Most SCORE clients have a good idea of their intended product or service, have performed an elementary competitive analysis and have thought about finances.
A major omission in their plans is a realistic cash-flow analysis. Simply put, cash flow is the timing difference between cash spent and cash received. Most startups fail because they run out of cash.
Successful businesses limit their investment. In other words, they minimize cash expenditures and are constantly looking to reduce expenses. Think about how to do everything less expensively.
In the past 30 years, business has changed so much that many former business precepts are no longer valid. Consider the following investment and spending choices:
• Avoid investments in hard assets. If you need space, start in your garage or a local business incubator. If you need more space, rent before buy. You can always buy later after the business is successful. One SCORE client used commercial kitchens instead of buying baking equipment and renting production space.
• Buy (or lease) used equipment and furnishings. Southern Arizona is blessed with many secondhand stores that sell basic office furnishings. The Internet offers a broader marketplace for hard-to-find items. One caveat is equipment that generates a productivity or service advantage. If you are in a technically driven business, select the best technology and shop aggressively. Just avoid all the bells and whistles.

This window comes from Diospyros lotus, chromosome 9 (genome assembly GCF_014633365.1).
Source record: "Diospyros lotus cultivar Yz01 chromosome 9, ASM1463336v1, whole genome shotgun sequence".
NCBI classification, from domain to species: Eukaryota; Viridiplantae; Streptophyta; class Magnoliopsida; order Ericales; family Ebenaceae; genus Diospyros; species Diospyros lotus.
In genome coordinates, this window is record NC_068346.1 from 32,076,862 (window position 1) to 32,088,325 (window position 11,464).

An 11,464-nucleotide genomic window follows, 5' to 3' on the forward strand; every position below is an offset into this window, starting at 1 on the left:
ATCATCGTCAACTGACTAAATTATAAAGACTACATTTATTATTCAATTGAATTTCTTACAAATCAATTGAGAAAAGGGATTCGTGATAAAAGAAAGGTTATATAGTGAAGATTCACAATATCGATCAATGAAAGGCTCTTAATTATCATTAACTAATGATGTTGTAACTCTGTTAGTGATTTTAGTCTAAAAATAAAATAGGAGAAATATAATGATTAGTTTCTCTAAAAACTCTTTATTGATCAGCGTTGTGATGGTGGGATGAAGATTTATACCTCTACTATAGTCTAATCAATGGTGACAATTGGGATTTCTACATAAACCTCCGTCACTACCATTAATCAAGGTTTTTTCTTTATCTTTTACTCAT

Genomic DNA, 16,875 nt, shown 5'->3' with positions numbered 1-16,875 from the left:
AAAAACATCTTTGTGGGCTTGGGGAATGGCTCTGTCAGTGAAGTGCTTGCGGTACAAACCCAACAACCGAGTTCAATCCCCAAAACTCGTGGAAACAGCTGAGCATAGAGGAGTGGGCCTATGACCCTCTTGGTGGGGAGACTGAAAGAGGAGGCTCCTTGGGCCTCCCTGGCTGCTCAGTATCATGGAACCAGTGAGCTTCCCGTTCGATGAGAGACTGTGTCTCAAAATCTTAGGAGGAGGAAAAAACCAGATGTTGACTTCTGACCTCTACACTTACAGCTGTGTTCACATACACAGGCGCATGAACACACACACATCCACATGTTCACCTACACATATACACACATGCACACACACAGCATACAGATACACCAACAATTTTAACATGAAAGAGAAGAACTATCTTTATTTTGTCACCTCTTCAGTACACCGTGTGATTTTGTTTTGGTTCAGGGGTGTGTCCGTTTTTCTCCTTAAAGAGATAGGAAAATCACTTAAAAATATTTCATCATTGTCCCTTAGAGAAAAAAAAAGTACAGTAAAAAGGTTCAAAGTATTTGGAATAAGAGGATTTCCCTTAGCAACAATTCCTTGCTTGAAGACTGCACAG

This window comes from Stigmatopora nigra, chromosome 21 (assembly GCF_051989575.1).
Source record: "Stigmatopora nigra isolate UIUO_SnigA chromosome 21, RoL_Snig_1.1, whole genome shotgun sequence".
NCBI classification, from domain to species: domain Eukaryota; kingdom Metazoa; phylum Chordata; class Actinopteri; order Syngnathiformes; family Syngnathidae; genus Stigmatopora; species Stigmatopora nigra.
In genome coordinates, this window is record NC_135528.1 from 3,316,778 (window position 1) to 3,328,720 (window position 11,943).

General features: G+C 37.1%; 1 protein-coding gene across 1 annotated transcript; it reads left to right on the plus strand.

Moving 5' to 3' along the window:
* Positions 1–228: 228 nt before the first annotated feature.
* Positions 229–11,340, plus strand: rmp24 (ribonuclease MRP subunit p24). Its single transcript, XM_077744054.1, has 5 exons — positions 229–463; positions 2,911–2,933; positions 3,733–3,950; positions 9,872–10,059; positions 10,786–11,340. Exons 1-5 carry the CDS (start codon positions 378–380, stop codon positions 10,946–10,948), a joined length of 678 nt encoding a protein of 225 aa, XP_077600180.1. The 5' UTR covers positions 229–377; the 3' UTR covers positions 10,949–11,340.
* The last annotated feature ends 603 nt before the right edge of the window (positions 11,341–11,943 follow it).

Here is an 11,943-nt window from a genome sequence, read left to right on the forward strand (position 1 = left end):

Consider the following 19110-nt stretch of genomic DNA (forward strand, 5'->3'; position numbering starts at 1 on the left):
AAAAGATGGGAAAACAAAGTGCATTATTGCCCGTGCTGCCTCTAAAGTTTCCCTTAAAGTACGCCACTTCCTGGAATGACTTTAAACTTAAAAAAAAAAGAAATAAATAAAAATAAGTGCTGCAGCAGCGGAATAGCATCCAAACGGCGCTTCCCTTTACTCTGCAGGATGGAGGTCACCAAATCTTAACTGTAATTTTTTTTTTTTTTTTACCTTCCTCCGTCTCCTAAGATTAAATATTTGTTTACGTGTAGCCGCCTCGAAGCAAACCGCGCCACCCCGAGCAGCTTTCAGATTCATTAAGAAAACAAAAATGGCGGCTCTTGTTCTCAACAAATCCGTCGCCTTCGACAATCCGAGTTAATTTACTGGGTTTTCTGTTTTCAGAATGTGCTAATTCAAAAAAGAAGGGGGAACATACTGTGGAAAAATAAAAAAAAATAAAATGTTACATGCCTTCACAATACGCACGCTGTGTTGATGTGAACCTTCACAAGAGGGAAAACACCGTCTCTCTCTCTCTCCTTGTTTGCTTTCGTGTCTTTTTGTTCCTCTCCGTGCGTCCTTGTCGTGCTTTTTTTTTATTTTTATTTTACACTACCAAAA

• Limit staff hires. Most office services can be out-sourced. Consider part-time employees. There is a large working population (retirees, students) that does not want to work a 40-hour workweek.
• Shop everything. Merchant card processing, janitorial services, marketing collateral printing, insurance, copier supplies and payroll services are prime candidates. Service businesses have finally recognized the small business market and are configured to serve it. The savings can be a source for next year's raises.
The payoff is that you will have the cash to handle emergencies, slow-paying customers and to capitalize on opportunities. And to survive.